Virginia HBCU offering free semester to students displaced by Hurricane Dorian

Hampton University, a historically Black institution in Virginia, is allowing University of the Bahamas students displaced by Hurricane Dorian to enroll for a semester tuition-free. The universities are hundreds of miles apart, but they share a connection: the current president of the University of the Bahamas, Rodney Smith, is Hampton’s former administrative vice president.

The University of the Bahamas students will receive free room, board, and tuition for the current semester, along with the option of staying at Hampton as a paying student after the semester ends. “I think this agreement is something that can be helpful to a great number of students and families and is part of something I’ve tried to do my entire career—helping people to achieve and meet their goals,” Hampton University President William R. Harvey said in a statement.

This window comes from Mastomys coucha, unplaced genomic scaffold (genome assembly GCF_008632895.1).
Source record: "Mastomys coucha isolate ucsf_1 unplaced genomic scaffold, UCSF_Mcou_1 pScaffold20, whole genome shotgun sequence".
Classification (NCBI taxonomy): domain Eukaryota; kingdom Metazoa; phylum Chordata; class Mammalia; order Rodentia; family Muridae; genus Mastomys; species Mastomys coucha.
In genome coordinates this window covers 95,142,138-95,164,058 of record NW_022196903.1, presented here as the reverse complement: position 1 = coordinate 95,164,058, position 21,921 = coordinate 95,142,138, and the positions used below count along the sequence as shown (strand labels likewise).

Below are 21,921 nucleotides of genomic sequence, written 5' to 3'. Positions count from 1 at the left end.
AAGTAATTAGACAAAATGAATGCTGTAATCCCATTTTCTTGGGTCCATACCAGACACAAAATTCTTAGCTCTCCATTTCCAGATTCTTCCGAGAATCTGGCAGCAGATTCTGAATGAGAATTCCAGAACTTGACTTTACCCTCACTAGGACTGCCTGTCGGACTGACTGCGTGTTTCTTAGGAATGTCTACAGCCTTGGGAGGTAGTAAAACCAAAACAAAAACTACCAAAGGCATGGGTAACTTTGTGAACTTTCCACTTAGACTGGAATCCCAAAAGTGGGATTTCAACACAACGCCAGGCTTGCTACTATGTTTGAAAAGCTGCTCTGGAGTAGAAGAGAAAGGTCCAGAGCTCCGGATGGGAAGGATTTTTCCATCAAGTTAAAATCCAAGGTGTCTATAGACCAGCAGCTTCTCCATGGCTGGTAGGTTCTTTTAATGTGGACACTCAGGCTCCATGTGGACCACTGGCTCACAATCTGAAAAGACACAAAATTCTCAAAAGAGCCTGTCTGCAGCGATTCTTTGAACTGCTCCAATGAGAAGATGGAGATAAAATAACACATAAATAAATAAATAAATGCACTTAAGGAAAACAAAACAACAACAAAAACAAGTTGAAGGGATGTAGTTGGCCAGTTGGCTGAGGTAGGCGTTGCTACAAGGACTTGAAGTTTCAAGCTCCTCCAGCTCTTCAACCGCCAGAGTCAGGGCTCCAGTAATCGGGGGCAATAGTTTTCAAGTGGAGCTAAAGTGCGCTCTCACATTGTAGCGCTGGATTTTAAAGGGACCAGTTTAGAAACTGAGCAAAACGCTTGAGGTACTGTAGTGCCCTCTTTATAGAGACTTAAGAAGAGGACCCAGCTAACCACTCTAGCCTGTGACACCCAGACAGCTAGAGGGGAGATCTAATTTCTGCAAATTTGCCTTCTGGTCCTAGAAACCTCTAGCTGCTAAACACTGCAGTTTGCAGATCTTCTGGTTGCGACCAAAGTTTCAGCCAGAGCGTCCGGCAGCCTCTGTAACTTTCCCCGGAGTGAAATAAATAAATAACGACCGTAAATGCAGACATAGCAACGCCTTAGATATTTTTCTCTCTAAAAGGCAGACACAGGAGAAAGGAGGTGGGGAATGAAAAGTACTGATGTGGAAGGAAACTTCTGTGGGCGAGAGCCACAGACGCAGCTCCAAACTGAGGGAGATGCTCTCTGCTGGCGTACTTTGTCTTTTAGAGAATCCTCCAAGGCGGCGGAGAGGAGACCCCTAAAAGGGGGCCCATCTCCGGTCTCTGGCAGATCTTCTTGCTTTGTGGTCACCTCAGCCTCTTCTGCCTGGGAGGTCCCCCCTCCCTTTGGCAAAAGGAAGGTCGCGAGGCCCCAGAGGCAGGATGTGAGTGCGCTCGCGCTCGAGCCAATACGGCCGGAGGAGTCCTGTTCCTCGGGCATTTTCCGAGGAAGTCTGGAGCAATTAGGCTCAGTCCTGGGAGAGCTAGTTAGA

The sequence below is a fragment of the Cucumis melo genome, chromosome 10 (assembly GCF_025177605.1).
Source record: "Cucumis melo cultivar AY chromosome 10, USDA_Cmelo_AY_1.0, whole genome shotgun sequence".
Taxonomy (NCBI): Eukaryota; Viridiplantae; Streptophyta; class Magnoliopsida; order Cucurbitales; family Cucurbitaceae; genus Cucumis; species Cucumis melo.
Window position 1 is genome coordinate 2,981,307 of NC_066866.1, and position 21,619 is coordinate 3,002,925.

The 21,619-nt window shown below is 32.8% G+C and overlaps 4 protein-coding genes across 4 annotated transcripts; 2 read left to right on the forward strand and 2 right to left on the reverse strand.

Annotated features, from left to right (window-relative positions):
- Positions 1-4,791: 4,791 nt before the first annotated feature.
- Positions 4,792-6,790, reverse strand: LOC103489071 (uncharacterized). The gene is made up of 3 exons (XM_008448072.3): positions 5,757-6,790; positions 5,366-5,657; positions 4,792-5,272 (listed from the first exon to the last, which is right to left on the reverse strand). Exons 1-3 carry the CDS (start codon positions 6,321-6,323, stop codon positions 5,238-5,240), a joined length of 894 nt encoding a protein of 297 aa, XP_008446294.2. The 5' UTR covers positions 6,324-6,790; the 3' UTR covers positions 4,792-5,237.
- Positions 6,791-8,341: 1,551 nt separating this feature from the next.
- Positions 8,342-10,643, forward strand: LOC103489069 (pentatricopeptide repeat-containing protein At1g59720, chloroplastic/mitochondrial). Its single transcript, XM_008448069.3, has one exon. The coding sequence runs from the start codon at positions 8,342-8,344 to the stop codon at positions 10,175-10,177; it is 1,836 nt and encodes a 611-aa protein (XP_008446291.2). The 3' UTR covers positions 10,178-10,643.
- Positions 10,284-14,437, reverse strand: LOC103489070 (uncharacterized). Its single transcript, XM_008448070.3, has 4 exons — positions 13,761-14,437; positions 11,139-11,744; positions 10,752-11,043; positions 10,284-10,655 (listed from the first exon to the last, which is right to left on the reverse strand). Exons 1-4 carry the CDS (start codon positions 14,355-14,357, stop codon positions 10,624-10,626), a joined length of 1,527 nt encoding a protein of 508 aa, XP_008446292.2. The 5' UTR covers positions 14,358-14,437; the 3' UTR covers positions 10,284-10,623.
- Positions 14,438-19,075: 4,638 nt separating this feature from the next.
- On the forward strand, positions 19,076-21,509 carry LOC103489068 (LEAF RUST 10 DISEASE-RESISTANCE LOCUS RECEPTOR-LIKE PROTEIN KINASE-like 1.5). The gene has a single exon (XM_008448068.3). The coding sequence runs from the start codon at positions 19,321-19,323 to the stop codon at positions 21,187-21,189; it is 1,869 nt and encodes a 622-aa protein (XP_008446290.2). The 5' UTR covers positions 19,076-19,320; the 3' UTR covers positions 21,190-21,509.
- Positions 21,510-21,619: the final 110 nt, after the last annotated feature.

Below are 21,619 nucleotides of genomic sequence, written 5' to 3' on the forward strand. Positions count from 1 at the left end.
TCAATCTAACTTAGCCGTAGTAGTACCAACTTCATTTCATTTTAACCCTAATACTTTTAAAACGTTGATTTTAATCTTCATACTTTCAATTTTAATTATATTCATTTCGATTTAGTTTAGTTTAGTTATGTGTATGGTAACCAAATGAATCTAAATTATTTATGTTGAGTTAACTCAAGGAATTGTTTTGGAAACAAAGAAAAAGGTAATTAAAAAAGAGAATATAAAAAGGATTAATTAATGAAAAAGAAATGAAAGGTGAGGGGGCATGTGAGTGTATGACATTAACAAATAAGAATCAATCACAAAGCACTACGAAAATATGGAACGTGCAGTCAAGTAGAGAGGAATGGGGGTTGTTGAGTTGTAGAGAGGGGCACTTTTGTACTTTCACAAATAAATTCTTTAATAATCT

Hurricane Dorian’s winds and rain ravaged the Bahamas in early September, destroying much of the university’s north campus. According to CNN, Dorian is the strongest hurricane to have ever hit the island nation.

Lawrence Rigby, a 2015 graduate of Hampton and native of Nassau, New Providence, thanked Hampton for its swift response. “I am grateful to President Harvey and university leadership on this demonstration of kindness and humanity to my home in our time of need,” Rigby said in the statement. “Young Bahamians from Abaco and Grand Bahama who are looking for the tools to rebuild their lives and our home will find them at Hampton.”

The New York Times notes that Hampton has a history of stepping up in the wake of natural disasters; it provided similar support in 2005 to New Orleans students displaced by Hurricane Katrina.

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